Do you remember playing Mad Libs as a kid? As the zany word game turns 50, TODAY has the story about how the game came to be. Plus, author Leonard Stern also wrote an exclusive Mad Lib about the TODAY show just for TODAYshow.com readers (see next page). But first, here's an excerpt about the game's history from “The Best of Mad Libs.”
The creation of Mad Libs is directly linked to my inability to spell hyperbole in a seventh-grade spelling bee. Humiliated and embarrassed beyond words, I ran home to take refuge in the family dictionary, determined to learn the correct spelling and exact meaning of as many words as humanly possible. The dictionary became my constant companion — my roommate. Even today, it’s by my bedside, and on sleepless nights I make a point of learning at least one new word. Last night it was orthogonal.
The first sighting of Mad Libs happened in 1953, and it remains indelibly etched in my mind. I was in my New York City apartment overlooking Central Park working on a Jackie Gleason Honeymooners script. Actually, I was sitting and staring at the typewriter (I still use one), searching for the precisely right adjective to describe the nose of Ralph Kramden’s new boss. After wallowing in clichés for 30 minutes, I was ready to throw in the thesaurus when Roger Price, my best friend, fellow wordaholic, and the most original thinker I’d ever met — one of a kind of which there was no kind — showed up at my apartment.
We had planned to do a final polish on our book, “What Not to Name the Baby,” based on Roger’s bizarre theory that names exert more influence on our personalities then either heredity or environment. (Example: “Ashley” always looks like she’s on her way to the dentist, and “Harry” always knows where to get more ice.) I apologized to Roger and told him we’d be cracking on the book in a moment. “No, we won’t,” he said, “you’re in your idiosyncratic-pursuit-of-a-word mode. I could be standing here for hours. Do you want help?”
Reluctant as I was to admit I did — I did. I said, “I need an adjective that — ” and before I could further define my need, Roger said, “Clumsy and naked.” I laughed out loud. Roger asked, “What’s so funny?” I told him, thanks to his suggestions, Ralph Kramden now had a boss with a clumsy nose — or, if you will, a naked nose. Roger seldom laughed, but he did that time, confirming we were onto something — but what it was, we didn’t know. Clumsy and naked were appropriately inappropriate adjectives that had led us to an incorrect but intriguing, slightly bizarre juxtaposing of words.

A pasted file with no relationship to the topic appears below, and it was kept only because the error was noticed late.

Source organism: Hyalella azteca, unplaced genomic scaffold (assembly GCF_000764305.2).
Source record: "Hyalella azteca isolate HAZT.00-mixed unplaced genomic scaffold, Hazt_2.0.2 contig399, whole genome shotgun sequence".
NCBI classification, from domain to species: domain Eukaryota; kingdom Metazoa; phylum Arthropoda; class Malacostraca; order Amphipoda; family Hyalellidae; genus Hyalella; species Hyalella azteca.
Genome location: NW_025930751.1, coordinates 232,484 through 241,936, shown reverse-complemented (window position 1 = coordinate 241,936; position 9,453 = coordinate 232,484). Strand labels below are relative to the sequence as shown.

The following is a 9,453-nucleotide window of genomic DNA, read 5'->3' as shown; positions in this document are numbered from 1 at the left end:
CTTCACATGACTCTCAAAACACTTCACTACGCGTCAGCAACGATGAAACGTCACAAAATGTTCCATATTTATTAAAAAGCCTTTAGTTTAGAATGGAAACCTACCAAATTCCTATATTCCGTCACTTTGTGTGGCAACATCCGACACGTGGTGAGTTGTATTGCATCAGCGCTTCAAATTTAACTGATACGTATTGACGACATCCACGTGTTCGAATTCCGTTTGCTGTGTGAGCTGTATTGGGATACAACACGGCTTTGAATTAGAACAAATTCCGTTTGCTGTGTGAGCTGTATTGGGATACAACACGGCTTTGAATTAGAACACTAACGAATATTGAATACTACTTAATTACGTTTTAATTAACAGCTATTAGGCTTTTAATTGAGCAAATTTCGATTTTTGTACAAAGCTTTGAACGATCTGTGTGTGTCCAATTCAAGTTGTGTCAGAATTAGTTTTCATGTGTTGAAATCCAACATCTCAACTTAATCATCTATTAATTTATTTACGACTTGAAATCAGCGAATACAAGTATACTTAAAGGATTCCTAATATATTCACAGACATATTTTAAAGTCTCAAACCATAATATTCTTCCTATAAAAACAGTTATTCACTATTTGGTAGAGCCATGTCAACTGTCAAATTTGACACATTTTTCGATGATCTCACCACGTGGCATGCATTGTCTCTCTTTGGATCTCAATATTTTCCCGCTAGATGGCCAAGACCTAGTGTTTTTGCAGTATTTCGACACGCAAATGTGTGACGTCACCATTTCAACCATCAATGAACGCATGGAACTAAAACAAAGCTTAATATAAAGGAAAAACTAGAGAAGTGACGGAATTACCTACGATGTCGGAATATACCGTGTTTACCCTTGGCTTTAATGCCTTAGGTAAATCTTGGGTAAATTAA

Why? A clumsy nose indicated nature had failed or there had been a genetic mix-up, and an alliterative naked nose had the sound of a best-selling mystery novel. I remember thinking, So what? Then, suddenly and simultaneously, Roger and I realized what had happened. My obsession had produced an unpredictable wedding of words that had resulted in laughter — and a GAME! Abandoning Gleason and the book, we spent the rest of the day writing stories with key words left out. We played the game at a party that night. Hilarity reigned. Everyone thought this nameless game should be published. We agreed, but not until we came up with the right name. “Until” was five years later.
The name “Mad Libs” came to Roger and me out of the blue-plate special at Sardi’s restaurant in New York in the summer of 1958. At the table next to us, an actor and his agent were having coffee and an argument. From what we couldn’t help but hear, the actor wanted to “ad-lib” an interview, and his agent thought it was a “mad” thing to do.